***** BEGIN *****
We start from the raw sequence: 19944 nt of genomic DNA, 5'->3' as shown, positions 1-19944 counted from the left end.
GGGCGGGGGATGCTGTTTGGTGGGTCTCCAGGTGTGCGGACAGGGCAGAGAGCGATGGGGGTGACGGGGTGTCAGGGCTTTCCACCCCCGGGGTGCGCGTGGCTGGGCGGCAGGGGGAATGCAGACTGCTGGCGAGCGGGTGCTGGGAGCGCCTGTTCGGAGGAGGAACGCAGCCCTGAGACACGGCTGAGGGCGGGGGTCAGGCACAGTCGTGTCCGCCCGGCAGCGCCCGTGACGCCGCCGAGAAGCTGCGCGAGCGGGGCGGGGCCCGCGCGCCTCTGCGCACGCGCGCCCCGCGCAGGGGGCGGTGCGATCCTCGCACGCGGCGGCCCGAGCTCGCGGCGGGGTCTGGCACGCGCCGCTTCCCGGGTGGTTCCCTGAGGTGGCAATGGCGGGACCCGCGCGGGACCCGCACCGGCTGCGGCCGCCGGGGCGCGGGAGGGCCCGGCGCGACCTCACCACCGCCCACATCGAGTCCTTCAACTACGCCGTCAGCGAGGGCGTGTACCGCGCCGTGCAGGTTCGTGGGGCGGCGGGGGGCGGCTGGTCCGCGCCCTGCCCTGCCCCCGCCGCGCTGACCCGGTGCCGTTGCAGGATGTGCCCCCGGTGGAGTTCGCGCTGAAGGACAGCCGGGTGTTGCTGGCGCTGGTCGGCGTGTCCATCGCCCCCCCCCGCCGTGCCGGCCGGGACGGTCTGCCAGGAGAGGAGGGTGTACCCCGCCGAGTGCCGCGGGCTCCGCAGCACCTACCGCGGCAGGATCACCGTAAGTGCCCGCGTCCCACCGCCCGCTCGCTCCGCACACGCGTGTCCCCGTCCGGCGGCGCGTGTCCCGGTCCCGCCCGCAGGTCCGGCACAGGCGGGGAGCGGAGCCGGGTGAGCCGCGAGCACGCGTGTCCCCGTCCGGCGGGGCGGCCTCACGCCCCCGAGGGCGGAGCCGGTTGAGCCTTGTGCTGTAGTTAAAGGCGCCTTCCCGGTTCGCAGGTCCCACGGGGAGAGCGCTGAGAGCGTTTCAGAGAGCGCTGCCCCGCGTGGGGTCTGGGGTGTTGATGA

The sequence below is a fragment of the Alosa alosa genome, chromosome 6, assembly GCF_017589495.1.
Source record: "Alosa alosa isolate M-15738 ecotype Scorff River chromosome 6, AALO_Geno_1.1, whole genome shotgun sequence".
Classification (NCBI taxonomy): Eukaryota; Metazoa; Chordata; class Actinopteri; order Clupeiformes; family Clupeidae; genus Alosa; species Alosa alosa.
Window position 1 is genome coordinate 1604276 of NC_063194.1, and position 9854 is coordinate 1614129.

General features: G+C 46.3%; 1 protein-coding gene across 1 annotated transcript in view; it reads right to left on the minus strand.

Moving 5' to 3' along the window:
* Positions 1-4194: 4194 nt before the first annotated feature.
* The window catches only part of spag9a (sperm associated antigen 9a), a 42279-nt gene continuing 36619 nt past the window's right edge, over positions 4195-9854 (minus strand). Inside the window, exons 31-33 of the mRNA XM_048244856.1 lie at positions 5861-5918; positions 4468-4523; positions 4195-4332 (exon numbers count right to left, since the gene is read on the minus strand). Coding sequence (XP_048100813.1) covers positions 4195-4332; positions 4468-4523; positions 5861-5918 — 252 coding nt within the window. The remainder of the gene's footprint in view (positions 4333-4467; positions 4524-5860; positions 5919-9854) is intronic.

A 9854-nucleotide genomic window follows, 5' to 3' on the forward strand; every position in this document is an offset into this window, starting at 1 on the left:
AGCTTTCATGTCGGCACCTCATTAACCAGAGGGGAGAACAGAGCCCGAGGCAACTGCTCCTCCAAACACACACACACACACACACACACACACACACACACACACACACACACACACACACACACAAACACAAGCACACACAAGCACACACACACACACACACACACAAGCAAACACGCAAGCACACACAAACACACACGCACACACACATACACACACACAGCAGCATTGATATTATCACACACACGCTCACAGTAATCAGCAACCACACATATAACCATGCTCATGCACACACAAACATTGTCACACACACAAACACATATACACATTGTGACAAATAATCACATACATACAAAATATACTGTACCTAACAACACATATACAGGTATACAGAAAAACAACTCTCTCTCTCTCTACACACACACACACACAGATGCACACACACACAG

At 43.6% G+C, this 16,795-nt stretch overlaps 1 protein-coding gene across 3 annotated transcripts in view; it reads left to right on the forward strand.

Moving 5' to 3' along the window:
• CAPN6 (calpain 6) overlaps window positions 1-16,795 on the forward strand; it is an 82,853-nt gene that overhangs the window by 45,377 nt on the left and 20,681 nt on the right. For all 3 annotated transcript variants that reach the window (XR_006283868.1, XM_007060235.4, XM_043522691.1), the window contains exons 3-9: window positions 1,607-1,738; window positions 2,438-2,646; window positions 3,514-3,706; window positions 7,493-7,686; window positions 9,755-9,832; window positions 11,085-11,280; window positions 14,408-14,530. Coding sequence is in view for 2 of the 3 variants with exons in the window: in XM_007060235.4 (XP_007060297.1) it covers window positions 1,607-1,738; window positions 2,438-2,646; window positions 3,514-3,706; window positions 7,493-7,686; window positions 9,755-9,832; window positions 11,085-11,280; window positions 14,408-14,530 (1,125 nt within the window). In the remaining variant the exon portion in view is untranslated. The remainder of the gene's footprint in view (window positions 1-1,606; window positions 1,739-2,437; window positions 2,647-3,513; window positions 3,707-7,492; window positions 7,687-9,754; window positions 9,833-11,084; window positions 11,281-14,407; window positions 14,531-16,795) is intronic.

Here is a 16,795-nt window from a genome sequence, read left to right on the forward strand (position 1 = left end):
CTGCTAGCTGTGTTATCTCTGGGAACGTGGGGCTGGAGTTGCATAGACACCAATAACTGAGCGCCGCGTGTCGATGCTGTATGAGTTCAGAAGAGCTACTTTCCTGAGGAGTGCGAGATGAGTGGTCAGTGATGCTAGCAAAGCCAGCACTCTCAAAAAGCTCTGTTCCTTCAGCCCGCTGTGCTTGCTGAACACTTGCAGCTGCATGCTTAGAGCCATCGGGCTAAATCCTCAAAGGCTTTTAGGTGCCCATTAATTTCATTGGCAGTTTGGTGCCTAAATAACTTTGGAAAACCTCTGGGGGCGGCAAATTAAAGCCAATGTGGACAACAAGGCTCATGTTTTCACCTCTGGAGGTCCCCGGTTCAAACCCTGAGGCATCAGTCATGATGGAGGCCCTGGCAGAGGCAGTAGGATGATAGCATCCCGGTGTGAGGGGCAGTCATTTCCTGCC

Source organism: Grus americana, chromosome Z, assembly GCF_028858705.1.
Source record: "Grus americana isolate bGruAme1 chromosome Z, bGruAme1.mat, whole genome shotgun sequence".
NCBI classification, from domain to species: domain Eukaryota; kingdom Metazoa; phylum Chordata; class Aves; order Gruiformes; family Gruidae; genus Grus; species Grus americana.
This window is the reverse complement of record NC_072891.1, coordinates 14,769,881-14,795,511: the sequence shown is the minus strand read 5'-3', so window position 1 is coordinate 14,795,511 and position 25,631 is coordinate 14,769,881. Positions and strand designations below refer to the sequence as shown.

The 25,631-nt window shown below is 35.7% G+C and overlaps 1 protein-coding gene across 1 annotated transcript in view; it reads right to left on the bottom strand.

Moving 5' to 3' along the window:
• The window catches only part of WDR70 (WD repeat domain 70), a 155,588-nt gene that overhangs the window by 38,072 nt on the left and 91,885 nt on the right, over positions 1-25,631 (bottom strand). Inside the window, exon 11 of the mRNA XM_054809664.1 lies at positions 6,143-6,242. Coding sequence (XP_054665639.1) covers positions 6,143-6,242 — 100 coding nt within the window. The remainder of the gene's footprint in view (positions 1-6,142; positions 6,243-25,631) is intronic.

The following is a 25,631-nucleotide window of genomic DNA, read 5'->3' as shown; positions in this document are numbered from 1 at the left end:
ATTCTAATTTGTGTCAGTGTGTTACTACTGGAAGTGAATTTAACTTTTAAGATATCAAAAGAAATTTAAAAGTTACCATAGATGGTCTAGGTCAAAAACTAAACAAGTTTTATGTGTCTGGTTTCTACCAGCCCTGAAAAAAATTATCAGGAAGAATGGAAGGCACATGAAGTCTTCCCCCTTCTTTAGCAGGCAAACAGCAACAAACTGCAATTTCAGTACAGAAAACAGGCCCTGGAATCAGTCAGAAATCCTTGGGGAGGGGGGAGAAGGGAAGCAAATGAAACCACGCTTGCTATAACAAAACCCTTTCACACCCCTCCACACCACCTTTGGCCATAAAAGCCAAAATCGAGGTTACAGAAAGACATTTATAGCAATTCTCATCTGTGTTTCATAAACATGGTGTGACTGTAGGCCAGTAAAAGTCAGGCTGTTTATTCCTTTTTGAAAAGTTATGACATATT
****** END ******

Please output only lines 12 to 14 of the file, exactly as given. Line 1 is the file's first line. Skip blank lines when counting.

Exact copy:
AGCTTTCATGTCGGCACCTCATTAACCAGAGGGGAGAACAGAGCCCGAGGCAACTGCTCCTCCAAACACACACACACACACACACACACACACACACACACACACACACACACACACACACACACAAACACAAGCACACACAAGCACACACACACACACACACACACAAGCAAACACGCAAGCACACACAAACACACACGCACACACACATACACACACACAGCAGCATTGATATTATCACACACACGCTCACAGTAATCAGCAACCACACATATAACCATGCTCATGCACACACAAACATTGTCACACACACAAACACATATACACATTGTGACAAATAATCACATACATACAAAATATACTGTACCTAACAACACATATACAGGTATACAGAAAAACAACTCTCTCTCTCTCTACACACACACACACACAGATGCACACACACACAG

At 43.6% G+C, this 16,795-nt stretch overlaps 1 protein-coding gene across 3 annotated transcripts in view; it reads left to right on the forward strand.

Moving 5' to 3' along the window: